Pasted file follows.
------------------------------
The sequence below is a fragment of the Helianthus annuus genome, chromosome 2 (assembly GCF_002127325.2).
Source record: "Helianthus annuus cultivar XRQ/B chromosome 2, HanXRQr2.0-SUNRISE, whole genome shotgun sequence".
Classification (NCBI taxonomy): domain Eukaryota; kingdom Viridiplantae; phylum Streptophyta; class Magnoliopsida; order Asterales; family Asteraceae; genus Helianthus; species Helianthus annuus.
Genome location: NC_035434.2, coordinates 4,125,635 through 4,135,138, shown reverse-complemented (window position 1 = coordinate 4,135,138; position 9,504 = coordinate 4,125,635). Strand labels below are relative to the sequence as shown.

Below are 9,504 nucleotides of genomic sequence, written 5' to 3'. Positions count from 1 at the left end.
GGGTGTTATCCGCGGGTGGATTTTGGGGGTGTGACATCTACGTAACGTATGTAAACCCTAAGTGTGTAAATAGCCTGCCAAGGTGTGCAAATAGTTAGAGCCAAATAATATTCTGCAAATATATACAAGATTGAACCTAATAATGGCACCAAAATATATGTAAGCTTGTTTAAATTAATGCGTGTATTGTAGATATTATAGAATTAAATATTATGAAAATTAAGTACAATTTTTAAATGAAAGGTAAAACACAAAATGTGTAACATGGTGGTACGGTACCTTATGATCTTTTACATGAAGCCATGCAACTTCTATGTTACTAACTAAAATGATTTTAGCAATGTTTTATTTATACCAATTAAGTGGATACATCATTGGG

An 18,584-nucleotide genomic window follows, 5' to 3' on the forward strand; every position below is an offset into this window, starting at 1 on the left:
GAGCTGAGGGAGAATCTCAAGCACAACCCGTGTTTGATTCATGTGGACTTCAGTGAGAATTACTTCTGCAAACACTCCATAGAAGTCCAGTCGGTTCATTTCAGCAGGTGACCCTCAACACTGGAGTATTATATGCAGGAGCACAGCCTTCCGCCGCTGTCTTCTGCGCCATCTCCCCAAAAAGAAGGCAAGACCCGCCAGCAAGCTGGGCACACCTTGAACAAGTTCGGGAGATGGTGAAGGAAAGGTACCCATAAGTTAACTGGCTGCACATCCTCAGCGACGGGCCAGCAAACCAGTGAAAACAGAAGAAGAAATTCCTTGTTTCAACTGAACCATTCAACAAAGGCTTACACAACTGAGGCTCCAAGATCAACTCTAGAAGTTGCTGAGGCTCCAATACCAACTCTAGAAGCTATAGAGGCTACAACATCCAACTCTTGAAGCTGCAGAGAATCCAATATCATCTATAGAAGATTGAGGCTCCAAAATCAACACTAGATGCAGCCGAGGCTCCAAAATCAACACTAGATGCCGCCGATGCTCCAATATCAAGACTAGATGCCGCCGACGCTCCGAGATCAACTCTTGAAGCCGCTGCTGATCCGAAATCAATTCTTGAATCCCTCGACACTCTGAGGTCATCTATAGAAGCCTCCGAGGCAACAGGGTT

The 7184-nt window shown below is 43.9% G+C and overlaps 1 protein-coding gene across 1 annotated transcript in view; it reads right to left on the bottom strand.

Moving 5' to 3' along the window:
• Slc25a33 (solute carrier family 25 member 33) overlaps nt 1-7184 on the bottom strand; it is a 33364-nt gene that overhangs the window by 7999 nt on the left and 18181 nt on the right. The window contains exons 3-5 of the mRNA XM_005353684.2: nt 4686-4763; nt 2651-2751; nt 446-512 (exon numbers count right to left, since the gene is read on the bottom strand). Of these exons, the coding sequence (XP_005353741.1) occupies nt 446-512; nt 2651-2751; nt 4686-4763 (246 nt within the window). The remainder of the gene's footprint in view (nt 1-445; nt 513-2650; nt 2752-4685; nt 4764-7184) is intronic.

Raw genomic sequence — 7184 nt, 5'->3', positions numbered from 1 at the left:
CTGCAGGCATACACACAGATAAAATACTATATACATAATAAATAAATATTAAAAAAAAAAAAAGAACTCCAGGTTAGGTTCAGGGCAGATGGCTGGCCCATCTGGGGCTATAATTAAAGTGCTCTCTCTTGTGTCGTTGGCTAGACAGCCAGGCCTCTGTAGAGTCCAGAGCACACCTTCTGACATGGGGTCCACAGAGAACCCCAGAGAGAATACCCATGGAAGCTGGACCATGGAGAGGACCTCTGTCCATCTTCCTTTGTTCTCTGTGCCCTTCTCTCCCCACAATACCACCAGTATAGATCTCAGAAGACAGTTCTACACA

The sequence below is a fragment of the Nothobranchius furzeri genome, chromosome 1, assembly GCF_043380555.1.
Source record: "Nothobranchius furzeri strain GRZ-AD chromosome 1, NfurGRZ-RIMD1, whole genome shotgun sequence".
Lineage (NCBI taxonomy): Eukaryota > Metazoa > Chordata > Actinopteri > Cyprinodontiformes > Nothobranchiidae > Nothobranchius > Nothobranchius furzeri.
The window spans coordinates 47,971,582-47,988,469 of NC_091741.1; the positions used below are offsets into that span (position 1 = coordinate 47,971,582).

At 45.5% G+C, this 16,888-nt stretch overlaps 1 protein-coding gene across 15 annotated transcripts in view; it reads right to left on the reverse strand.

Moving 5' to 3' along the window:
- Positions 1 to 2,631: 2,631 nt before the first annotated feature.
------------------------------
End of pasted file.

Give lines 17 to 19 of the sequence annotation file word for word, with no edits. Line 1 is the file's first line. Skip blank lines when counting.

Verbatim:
The window spans coordinates 47,971,582-47,988,469 of NC_091741.1; the positions used below are offsets into that span (position 1 = coordinate 47,971,582).

At 45.5% G+C, this 16,888-nt stretch overlaps 1 protein-coding gene across 15 annotated transcripts in view; it reads right to left on the reverse strand.

Moving 5' to 3' along the window: